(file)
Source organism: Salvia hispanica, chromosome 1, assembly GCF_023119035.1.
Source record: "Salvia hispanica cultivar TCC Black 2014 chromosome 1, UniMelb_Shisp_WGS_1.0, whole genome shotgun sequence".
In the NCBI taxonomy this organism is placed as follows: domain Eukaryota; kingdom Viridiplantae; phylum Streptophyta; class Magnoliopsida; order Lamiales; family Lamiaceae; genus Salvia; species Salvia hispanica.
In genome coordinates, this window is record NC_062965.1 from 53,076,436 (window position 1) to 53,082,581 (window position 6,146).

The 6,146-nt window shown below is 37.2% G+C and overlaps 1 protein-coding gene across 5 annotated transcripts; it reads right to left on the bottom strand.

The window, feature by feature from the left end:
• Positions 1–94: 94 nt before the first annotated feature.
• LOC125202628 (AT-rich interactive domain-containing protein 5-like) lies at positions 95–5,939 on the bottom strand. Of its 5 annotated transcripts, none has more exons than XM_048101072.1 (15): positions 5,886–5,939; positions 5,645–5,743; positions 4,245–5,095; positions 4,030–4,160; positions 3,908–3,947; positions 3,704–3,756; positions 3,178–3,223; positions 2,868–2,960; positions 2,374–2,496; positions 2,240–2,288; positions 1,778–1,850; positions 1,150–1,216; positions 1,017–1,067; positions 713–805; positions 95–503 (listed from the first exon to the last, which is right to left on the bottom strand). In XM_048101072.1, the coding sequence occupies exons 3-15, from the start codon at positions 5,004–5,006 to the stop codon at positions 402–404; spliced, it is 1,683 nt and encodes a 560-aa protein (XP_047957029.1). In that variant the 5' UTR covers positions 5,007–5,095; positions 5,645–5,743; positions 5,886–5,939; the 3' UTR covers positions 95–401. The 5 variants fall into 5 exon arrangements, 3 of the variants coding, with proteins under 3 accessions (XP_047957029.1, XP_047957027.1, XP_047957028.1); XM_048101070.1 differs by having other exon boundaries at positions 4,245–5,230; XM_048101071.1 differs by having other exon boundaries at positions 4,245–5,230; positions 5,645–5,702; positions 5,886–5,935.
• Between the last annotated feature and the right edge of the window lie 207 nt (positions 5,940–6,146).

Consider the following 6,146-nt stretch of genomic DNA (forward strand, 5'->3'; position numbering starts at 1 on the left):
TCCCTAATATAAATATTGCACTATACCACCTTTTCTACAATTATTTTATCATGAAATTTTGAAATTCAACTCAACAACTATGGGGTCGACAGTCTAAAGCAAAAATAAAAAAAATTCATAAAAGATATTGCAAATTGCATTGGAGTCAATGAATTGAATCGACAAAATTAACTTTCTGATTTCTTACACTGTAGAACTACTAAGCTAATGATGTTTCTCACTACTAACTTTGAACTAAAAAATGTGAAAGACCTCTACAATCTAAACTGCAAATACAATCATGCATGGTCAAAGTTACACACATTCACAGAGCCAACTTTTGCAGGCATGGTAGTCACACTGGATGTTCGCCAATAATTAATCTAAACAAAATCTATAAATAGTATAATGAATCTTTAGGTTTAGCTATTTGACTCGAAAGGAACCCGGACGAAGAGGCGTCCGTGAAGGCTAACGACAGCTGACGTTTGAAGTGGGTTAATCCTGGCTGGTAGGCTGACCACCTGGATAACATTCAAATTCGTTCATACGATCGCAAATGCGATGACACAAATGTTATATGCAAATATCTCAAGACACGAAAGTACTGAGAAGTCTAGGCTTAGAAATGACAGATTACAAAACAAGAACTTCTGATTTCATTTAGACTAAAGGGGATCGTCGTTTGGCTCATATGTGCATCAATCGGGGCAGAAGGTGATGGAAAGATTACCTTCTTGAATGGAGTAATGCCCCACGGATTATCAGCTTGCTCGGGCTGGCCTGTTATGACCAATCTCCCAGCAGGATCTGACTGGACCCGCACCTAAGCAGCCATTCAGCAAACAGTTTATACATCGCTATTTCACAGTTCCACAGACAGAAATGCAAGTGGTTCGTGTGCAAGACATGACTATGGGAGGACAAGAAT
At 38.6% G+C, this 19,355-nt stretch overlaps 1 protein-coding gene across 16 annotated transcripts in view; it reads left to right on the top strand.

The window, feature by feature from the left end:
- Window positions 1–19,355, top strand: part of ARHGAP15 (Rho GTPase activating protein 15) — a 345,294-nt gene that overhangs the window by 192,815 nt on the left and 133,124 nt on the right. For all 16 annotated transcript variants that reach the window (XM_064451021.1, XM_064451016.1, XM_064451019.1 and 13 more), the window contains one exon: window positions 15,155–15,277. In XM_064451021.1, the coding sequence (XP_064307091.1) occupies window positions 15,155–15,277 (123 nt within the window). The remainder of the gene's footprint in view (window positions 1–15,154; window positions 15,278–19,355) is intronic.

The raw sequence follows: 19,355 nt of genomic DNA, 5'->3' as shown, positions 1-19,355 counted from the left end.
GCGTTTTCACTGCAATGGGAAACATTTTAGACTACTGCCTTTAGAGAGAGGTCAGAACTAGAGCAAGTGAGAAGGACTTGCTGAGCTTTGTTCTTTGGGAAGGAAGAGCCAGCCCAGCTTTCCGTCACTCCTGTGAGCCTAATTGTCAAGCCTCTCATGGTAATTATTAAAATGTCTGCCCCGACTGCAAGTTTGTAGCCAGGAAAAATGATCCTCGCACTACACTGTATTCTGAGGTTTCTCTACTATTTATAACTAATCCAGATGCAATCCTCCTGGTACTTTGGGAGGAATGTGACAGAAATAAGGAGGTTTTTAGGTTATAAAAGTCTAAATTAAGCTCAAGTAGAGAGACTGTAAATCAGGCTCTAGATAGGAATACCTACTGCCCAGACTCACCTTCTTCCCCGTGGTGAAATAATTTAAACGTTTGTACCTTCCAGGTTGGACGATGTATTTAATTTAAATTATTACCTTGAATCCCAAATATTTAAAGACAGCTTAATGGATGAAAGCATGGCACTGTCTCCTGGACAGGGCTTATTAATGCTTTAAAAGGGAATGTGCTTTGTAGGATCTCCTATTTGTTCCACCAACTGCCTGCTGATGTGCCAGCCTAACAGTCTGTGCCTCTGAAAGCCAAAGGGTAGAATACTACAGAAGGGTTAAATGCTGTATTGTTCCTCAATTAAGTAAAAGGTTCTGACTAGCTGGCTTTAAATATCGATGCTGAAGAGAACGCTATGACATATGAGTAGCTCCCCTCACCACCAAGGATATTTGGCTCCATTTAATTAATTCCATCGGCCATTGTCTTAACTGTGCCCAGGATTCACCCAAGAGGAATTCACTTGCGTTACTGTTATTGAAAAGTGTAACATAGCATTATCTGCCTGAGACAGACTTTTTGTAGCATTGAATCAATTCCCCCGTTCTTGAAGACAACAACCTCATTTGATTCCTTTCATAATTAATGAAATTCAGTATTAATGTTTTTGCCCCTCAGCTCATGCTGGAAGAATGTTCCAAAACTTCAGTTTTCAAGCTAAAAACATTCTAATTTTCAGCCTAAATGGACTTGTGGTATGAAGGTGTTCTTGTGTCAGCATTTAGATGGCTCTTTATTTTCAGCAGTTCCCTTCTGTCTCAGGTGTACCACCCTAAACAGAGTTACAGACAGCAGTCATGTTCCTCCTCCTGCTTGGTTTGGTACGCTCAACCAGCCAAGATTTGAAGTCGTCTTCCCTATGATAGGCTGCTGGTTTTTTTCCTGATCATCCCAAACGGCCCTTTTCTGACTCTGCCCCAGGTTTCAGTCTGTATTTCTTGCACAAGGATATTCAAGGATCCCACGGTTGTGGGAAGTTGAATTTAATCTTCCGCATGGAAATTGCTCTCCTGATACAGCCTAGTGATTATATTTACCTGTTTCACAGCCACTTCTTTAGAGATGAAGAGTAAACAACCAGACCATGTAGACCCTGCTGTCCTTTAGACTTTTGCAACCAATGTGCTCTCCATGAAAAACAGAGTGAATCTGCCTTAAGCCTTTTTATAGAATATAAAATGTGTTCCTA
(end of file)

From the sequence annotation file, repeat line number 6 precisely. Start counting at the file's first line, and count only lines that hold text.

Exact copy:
The window, feature by feature from the left end: